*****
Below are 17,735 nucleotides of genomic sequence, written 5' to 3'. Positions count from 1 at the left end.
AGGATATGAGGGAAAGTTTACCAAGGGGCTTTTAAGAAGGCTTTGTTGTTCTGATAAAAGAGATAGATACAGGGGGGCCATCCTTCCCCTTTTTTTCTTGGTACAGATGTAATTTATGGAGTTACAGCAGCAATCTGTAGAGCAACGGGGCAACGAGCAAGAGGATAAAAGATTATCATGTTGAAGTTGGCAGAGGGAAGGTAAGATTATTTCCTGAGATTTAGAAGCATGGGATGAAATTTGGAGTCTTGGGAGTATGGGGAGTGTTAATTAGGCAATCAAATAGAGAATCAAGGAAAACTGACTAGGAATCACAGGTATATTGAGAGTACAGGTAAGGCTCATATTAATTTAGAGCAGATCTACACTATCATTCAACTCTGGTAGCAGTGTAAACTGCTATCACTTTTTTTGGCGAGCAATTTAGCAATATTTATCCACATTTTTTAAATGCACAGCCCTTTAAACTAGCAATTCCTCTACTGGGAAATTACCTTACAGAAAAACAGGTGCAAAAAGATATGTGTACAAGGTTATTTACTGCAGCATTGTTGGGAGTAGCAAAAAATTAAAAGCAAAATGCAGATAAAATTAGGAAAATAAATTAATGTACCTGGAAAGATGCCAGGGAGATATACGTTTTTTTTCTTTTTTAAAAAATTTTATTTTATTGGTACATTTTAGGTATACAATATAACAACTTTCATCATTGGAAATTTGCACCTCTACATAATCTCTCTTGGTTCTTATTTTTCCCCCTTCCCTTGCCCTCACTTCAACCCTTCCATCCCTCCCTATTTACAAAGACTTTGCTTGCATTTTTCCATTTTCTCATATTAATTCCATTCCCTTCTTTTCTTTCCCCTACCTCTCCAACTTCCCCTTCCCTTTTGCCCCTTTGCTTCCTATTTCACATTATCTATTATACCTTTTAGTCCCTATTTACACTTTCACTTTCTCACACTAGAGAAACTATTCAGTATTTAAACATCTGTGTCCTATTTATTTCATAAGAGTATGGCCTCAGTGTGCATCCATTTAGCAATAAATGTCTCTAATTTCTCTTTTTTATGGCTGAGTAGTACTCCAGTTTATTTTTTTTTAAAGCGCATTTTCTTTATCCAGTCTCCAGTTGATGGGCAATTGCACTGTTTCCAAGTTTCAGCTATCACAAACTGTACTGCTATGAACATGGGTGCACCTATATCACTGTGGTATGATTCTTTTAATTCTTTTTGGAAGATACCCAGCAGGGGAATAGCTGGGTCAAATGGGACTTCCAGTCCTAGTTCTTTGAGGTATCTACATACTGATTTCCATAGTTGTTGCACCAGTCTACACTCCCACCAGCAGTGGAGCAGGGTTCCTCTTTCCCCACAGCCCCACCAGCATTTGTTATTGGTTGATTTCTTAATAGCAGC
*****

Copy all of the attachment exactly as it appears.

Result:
Below are 17,735 nucleotides of genomic sequence, written 5' to 3'. Positions count from 1 at the left end.
AGGATATGAGGGAAAGTTTACCAAGGGGCTTTTAAGAAGGCTTTGTTGTTCTGATAAAAGAGATAGATACAGGGGGGCCATCCTTCCCCTTTTTTTCTTGGTACAGATGTAATTTATGGAGTTACAGCAGCAATCTGTAGAGCAACGGGGCAACGAGCAAGAGGATAAAAGATTATCATGTTGAAGTTGGCAGAGGGAAGGTAAGATTATTTCCTGAGATTTAGAAGCATGGGATGAAATTTGGAGTCTTGGGAGTATGGGGAGTGTTAATTAGGCAATCAAATAGAGAATCAAGGAAAACTGACTAGGAATCACAGGTATATTGAGAGTACAGGTAAGGCTCATATTAATTTAGAGCAGATCTACACTATCATTCAACTCTGGTAGCAGTGTAAACTGCTATCACTTTTTTTGGCGAGCAATTTAGCAATATTTATCCACATTTTTTAAATGCACAGCCCTTTAAACTAGCAATTCCTCTACTGGGAAATTACCTTACAGAAAAACAGGTGCAAAAAGATATGTGTACAAGGTTATTTACTGCAGCATTGTTGGGAGTAGCAAAAAATTAAAAGCAAAATGCAGATAAAATTAGGAAAATAAATTAATGTACCTGGAAAGATGCCAGGGAGATATACGTTTTTTTTCTTTTTTAAAAAATTTTATTTTATTGGTACATTTTAGGTATACAATATAACAACTTTCATCATTGGAAATTTGCACCTCTACATAATCTCTCTTGGTTCTTATTTTTCCCCCTTCCCTTGCCCTCACTTCAACCCTTCCATCCCTCCCTATTTACAAAGACTTTGCTTGCATTTTTCCATTTTCTCATATTAATTCCATTCCCTTCTTTTCTTTCCCCTACCTCTCCAACTTCCCCTTCCCTTTTGCCCCTTTGCTTCCTATTTCACATTATCTATTATACCTTTTAGTCCCTATTTACACTTTCACTTTCTCACACTAGAGAAACTATTCAGTATTTAAACATCTGTGTCCTATTTATTTCATAAGAGTATGGCCTCAGTGTGCATCCATTTAGCAATAAATGTCTCTAATTTCTCTTTTTTATGGCTGAGTAGTACTCCAGTTTATTTTTTTTTAAAGCGCATTTTCTTTATCCAGTCTCCAGTTGATGGGCAATTGCACTGTTTCCAAGTTTCAGCTATCACAAACTGTACTGCTATGAACATGGGTGCACCTATATCACTGTGGTATGATTCTTTTAATTCTTTTTGGAAGATACCCAGCAGGGGAATAGCTGGGTCAAATGGGACTTCCAGTCCTAGTTCTTTGAGGTATCTACATACTGATTTCCATAGTTGTTGCACCAGTCTACACTCCCACCAGCAGTGGAGCAGGGTTCCTCTTTCCCCACAGCCCCACCAGCATTTGTTATTGGTTGATTTCTTAATAGCAGC